How is Diabetes linked with Heart Disease?
Did you know 2 out of 3 people with diabetes die from heart disease or stroke? The risk of heart disease nearly doubles every 10 years you have type 2 diabetes. Having Diabetes means that you are more likely to develop heart disease or have a greater chance of a heart attack. People with diabetes are also more likely to have high blood pressure or high cholesterol, which are conditions that increase the chances of developing a cardiovascular disease. The first step to reducing your chances of cardiovascular disease is understanding your risk!
High Blood Pressure: Studies have shown a positive correlation between hypertension and insulin resistance, which demonstrates the increased risk for cardiovascular disease. High blood pressure simply means that your heart is working much harder than it should. The blood is moving through the vessels with a great force.
High Cholesterol: Cholesterol levels indicate the amount of fat that is in your blood. Patients with diabetes often have an abnormally high LDL (bad) cholesterol level and low HDL (good) cholesterol level. HDL Cholesterol is known to help protect the heart, while LDL clogs the arteries.
Obesity: Obesity is a major risk factor of cardiovascular disease and strongly correlates with insulin resistance. This is mainly because obesity is linked with other risk factors such as high blood pressure, high cholesterol and abnormal triglyceride levels.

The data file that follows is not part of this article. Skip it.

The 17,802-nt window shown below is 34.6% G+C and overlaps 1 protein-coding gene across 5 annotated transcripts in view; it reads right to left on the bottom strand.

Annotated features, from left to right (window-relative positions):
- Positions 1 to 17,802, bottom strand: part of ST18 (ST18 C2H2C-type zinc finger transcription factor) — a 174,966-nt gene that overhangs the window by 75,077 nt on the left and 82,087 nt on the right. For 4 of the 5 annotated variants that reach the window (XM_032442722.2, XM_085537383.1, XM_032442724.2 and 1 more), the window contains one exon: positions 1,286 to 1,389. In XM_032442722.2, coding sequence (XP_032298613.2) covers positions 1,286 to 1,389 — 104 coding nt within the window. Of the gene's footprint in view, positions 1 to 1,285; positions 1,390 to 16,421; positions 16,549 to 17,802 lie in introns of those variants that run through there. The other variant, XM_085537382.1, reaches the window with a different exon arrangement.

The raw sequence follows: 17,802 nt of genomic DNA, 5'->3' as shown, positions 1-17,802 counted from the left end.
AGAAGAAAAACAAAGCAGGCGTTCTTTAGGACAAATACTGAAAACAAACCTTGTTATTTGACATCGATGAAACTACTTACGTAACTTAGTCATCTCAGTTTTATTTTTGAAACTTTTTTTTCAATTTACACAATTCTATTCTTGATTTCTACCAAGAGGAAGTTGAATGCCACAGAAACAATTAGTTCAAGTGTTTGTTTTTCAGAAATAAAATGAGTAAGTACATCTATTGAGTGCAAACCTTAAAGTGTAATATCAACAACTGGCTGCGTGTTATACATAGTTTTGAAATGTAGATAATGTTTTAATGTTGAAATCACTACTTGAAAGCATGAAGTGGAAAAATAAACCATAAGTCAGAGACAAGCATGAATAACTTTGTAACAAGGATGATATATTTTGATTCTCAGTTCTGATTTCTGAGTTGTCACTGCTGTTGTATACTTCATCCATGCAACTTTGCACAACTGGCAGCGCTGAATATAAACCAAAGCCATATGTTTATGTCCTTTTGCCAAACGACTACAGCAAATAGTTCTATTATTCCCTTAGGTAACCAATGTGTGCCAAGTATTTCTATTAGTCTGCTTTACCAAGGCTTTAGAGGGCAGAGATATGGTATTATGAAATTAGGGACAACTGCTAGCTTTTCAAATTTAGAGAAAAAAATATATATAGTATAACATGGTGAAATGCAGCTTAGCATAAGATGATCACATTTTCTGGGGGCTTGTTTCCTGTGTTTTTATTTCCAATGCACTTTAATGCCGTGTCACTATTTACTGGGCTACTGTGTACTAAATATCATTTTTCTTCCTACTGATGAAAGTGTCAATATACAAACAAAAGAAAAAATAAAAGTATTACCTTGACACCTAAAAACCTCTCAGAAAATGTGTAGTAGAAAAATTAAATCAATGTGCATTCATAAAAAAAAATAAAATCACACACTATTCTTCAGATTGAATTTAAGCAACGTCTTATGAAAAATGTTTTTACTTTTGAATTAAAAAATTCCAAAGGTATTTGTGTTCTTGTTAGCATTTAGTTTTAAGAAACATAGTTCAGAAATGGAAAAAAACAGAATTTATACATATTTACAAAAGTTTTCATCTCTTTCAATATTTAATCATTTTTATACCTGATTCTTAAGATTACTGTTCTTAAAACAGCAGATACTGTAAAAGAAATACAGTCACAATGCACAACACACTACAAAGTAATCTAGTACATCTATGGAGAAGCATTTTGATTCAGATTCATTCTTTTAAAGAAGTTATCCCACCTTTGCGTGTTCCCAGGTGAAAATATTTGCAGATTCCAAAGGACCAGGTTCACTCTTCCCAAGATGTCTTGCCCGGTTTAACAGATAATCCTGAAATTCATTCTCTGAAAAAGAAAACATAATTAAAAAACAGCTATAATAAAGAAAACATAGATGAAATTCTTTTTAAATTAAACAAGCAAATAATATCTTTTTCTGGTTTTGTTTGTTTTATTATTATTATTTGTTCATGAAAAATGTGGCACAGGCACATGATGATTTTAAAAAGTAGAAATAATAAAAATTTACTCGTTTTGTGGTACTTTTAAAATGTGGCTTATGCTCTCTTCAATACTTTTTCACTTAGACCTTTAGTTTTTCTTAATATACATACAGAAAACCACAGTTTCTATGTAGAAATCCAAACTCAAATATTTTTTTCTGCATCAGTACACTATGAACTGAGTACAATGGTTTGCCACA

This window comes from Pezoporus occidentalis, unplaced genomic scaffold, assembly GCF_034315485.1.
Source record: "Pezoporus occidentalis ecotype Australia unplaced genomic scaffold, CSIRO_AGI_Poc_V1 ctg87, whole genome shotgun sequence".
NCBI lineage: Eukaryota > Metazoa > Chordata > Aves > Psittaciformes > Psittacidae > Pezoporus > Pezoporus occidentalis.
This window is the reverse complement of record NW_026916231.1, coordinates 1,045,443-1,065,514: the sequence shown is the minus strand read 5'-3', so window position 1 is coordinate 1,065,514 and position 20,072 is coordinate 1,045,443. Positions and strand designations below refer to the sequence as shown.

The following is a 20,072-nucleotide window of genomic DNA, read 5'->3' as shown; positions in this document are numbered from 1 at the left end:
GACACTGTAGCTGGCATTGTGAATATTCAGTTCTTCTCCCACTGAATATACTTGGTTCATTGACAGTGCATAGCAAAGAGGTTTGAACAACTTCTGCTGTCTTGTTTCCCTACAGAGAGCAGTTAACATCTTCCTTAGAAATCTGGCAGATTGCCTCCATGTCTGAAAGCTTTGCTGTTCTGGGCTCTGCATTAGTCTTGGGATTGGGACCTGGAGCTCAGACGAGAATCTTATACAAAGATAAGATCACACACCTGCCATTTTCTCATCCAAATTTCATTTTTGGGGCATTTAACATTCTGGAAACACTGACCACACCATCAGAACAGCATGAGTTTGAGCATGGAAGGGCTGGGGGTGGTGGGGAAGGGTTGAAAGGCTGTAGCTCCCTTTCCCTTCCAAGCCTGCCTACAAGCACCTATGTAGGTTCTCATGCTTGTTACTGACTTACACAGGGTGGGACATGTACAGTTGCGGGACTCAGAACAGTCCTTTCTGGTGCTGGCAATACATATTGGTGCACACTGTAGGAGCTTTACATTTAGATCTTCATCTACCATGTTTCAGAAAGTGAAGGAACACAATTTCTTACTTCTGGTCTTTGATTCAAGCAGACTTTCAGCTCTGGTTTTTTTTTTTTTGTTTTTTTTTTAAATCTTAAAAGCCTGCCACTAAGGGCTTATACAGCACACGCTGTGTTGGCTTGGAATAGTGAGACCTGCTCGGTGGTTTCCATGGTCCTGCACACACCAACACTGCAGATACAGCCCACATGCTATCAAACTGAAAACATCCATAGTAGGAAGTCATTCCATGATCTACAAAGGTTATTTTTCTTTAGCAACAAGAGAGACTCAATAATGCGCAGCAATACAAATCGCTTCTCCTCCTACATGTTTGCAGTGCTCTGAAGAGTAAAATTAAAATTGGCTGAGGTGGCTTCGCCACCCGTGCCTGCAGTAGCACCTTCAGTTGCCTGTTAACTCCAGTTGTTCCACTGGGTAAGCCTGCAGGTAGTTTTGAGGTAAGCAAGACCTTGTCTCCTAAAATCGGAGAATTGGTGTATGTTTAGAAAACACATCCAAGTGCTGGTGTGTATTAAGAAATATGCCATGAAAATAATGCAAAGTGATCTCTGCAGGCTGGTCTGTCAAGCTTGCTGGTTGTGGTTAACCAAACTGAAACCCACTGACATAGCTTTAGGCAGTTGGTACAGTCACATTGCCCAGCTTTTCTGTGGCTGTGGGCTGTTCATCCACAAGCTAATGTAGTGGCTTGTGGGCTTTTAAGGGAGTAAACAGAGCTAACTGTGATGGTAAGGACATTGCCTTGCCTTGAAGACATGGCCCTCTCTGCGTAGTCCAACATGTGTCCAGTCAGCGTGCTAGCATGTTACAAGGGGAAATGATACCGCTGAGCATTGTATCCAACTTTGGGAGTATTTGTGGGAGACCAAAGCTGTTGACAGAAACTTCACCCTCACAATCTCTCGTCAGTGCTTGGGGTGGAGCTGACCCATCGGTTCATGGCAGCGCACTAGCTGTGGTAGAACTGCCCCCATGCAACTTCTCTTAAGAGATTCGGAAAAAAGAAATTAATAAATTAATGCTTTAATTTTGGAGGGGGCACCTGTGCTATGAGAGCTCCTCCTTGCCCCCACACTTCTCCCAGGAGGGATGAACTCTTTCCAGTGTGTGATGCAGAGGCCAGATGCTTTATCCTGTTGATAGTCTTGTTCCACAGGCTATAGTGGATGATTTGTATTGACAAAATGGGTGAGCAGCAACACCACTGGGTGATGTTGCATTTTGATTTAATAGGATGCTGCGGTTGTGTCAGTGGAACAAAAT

Poorly Controlled Blood Sugar: Low blood sugar is a major symptom of Diabetes. Low blood sugar in individuals may be due to taking too much medication, skipping meals, or exercising more than usual. High blood pressure on the other hand can cause damage to nerves, blood vessels, and organs. The leading causes for hyperglycemia or high blood pressure is forgetting to take insulin, eating too many carbs, becoming inactive, and stress.
KNOW YOUR NUMBERS
A1C Test- (The Glycated Hemoglobin Test) This is a blood test that tests for your average blood glucose levels over the past 2-3 months and confirms whether or not your diabetes treatment plan is working. This should be measured by a doctor at least twice a year.The American Diabetes Association suggests an A1C of less than 7%. The blood sugar for many adults with diabetes are 70-130 mg/dL before meals and less than 180 mg/dL 1-2 hours after after the start of the meal.
How does it work?
When Glucose enters your bloodstream it glycates or links up with the Hemoglobin molecule. The greater the concentration of glucose in the blood, the greater percentage of glycated hemoglobin. Therefore by measuring the percentage of A1C in the blood, you are measuring the average glucose control. Overall, lowering your A1C levels even by 1% can improve your health and help in managing your diabetes. Research has shown that every 1% drop in A1C can reduce the risk of diabetic problems that affect the small blood vessels, such as those of the eyes, kidneys, or nerves.